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High-powered Texas attorneys will present case against Ken Paxton in Senate trial

Texas Attorney General Ken Paxton, center, leaves after addressing anti-abortion activists at a rally outside the Supreme Court, Monday, Nov. 1, 2021, in Washington.
Jacquelyn Martin/AP
Texas Attorney General Ken Paxton, center, leaves after addressing anti-abortion activists at a rally outside the Supreme Court, Monday, Nov. 1, 2021, in Washington.

Two well-known Texas lawyers have been hired to present the case against embattled Texas Attorney General Ken Paxton to the state Senate following his impeachment by the Texas House last week.

Attorneys Dick DeGuerin and Rusty Hardin have been tapped to lead the case against Paxton, announced state Rep. Andrew Murr, chairman of the Texas House committee on General Investigating, on Thursday.

Paxton was impeached last week by the Texas House after the lower chamber’s General Investigating Committee presented a 20-count indictment against Paxton, most of which pertain to his involvement with friend and campaign donor Nate Paul. The case now moves to the upper chamber, where Senate members will act as a jury and determine Paxton’s fate.

During a brief introduction at the state Capitol Thursday, DeGuerin said the case was not about punishing Paxton but instead protecting Texas and its citizens.

“The House of Representatives voted overwhelmingly to bring these 20 articles of impeachment. They're very serious,” DeGuerin said. “They involve dereliction of duty, bribery, abuse of public trust, retaliation, conspiracy, misappropriation of public resources, and false statements by the top law enforcement agent of the state of Texas. The people of the state of Texas are entitled to know whether their top cop is a crook. We intend to present these 20 articles of impeachment in a fair way.”

Hardin sought to reassure the public that the duo would act in a nonpartisan fashion and reiterated that his experience over the last several decades includes prosecuting and defending lawmakers from both sides of the aisle, including perhaps one of the most significant investigations in recent history.

“Tomorrow, I get on a plane to fly to New York for the 29th reunion of the Whitewater investigation in which I was retained to be the trial lawyer the first year,” Hardin said Thursday. “That was an investigation of President Clinton to see whether he should be referred to a grand jury, the very thing that's happened with these articles of impeachment. And so, the irony [is] that I'm standing here today, one day before we're celebrating 29 years in the past of looking at a Democratic president.”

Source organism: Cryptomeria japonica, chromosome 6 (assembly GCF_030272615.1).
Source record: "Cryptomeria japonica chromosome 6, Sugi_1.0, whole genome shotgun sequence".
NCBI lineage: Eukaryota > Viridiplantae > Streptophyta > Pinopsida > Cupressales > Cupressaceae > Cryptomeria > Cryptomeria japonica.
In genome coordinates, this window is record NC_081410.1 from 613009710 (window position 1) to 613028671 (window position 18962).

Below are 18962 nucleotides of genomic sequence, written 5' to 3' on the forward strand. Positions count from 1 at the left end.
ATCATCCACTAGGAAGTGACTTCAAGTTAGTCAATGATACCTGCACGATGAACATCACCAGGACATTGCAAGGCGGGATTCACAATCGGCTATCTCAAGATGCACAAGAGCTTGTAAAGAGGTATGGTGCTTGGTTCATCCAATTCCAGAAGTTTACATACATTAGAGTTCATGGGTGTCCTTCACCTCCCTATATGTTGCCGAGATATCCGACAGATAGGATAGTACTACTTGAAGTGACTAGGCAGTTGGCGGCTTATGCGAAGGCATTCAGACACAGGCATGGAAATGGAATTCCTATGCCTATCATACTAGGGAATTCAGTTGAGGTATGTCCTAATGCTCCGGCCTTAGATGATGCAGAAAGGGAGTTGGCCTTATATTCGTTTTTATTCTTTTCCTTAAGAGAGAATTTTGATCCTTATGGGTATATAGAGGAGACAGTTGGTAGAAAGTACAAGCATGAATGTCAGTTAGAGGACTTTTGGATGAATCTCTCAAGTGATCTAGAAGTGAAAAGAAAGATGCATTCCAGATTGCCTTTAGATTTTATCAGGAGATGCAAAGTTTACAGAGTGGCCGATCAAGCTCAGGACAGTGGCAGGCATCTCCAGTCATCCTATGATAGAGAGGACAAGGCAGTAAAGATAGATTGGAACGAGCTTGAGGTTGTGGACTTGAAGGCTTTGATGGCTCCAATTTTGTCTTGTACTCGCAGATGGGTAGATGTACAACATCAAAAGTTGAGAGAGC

Hardin added that House Republicans should be commended for deciding to put party politics aside and voting to advance the case against Paxton, adding the suspended attorney general would be guaranteed a fair and proper proceeding.

“General Paxton should be able to present any and all defense he wants with witnesses,” he said. “His lawyers should be allowed to cross-examine the witnesses we present. And we similarly should be able to bring live witnesses before the public.”

Despite that, Hardin also noted he was “shocked” at the evidence he’s seen so far.

“This is not about a onetime misuse of an office. It's not about a two-time misuse of the office. It's about a pattern of misconduct and use in the office,” he said.

In addition to the Whitewater investigation, Hardin’s resume includes representing the trust of J. Howard Marshall II against model Ana Nicole Smith, representing all-star MLB pitcher and Texan Roger Clemens on charges he lied to the U.S. Congress, and former Houston Texans quarterback DeShaun Watson.

DeGuerin’s legal highlights include defending former Republican U.S. House Majority Leader Tom DeLay, former U.S. Sen. Kay Bailey Hutchison and David Koresh, the leader of the Branch Davidians whose battle against the federal government led to the deaths of dozens of people in Waco in 1993.

Also on Thursday, Texas Comptroller Glenn Hegar informed interim Texas Attorney General John Scott that Paxton will not receive a salary while he is suspended from office. The Dallas Morning News, who first reported the development, reported that Paxton’s annual salary is about $154,000.

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Got a tip? Email Julián Aguilar at jaguilar@kera.org.You can follow Julián on Twitter @nachoaguilar.

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Julián Aguilar